City, state government officials team up to remedy situation surrounding Hahnemann closure

Governor Tom Wolf and Philadelphia Mayor Jim Kenney have teamed up to make sure the closure of Hahnemann University Hospital happens with as little pain as possible for both patients and employees.

They released a joint statement Monday claiming they are ready to pay upwards of $15 million to implement long-term solutions for the care of patients and employees at both Hahnemann and St. Christopher’s Hospital for Children.

The statement was released ahead of Vermont Senator and 2020 Democratic presidential candidate Bernie Sanders’ rally outside of the hospital on Monday.

“We are fighting alongside the on-site management team, the workers, the patients and the community to protect patient care and find a viable solution to this crisis created by the current owner,” the statement read.

Both hospitals are owned by the Philadelphia Academic Healthcare System (PAHS), which bought the hospitals from Tenet. Joel Freedman, an investment banker from Los Angeles, is the CEO and owner of the hospitals.

In the statement, they have also urged the White House and Congress to match all state and local funding to protect the hospital’s employees.

“We need the federal government to step up and join us in protecting these patients and workers,” the statement said.

Collectively, PAHS’ debt to the city and state is about $40 million, with an operating deficit of over $300 million.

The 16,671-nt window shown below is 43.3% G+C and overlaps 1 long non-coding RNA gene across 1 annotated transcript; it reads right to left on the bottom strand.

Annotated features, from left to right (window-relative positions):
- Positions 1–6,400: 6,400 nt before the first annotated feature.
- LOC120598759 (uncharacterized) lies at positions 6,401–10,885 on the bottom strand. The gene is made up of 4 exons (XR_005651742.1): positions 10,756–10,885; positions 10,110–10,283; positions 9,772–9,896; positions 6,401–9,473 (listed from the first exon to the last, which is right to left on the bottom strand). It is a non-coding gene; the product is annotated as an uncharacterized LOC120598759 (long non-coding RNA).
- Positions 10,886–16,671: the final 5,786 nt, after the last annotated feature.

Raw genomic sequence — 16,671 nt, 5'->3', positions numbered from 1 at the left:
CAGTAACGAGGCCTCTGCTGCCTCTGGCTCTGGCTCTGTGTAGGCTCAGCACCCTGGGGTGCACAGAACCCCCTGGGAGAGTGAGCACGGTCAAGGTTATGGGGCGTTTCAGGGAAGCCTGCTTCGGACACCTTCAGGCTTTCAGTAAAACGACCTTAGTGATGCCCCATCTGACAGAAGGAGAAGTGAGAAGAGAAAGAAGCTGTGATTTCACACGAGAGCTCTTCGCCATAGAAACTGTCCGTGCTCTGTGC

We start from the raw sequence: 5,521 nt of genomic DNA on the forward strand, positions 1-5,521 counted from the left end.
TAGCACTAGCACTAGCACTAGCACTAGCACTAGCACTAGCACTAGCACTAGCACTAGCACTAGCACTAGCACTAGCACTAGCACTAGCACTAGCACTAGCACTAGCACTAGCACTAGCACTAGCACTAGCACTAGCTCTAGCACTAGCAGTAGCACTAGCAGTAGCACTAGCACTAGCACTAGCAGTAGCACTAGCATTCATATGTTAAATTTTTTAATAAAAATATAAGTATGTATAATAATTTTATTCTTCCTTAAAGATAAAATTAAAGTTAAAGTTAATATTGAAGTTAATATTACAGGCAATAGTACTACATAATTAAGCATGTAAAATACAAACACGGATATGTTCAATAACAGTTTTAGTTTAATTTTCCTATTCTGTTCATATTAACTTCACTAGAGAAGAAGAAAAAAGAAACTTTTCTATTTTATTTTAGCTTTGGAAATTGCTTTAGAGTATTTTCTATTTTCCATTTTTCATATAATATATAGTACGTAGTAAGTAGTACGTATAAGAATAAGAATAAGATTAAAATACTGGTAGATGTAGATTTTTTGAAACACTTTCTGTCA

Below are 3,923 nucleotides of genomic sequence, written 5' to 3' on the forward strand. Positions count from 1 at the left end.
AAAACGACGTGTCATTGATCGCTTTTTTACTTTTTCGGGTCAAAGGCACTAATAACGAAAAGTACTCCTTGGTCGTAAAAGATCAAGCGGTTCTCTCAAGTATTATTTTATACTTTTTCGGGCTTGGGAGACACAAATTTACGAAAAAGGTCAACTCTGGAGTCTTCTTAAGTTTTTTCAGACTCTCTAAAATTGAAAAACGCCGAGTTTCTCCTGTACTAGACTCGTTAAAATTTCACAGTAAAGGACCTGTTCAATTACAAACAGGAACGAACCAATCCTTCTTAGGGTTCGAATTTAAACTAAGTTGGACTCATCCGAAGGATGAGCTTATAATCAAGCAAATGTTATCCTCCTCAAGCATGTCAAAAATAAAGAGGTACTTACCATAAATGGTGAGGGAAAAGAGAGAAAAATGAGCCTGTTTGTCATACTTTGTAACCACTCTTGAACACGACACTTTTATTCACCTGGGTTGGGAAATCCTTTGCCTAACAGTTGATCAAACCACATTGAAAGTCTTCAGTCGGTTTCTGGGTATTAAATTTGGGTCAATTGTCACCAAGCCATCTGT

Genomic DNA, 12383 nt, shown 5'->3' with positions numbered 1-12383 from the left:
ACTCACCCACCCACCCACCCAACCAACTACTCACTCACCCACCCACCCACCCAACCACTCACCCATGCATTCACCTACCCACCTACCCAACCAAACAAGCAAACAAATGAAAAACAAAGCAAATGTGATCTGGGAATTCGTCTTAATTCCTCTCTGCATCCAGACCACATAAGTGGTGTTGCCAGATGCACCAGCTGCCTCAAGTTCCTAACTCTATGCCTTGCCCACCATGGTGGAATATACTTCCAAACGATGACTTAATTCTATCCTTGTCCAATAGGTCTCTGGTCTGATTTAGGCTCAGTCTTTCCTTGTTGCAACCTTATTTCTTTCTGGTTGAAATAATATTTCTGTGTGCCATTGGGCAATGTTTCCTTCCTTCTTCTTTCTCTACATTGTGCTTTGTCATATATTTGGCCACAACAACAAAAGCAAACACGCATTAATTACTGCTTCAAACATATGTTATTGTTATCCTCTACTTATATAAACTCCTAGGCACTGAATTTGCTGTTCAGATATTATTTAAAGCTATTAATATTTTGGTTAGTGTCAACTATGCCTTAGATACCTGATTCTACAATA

Dennis Evans — a member of the third congressional district of the Pennsylvania House of Representatives, which encompasses Downtown and West Philadelphia — penned a letter to Sanders to thank him for showing his support for the hospital.

In the letter, Evans also assured that the Pennsylvania Congressional Delegation has been working to find a solution to keep the hospital open. He urged Sanders to do the same.

“While we continue to do our part in looking for remedies, I urge you to work with your Senate colleagues to investigate what has happened here and find a financially responsible way to route federal resources to these hospitals to keep them open,” Evans wrote.

The closure of Hahnemann, a hospital that mainly treats low-income patients, was announced last month. Residents and employees are now scrambling to find a new hospital to call home.

Since the announcement, several demonstrations have been held around the city by the hospital staff and administration. Several important government officials and hospital staff, along with Sanders, attended the Monday rally outside the hospital.

Hahnemann nurses held a “funeral march” Tuesday afternoon. Demonstrators marched from the hospital to City Hall holding a coffin and carrying signs of protest.


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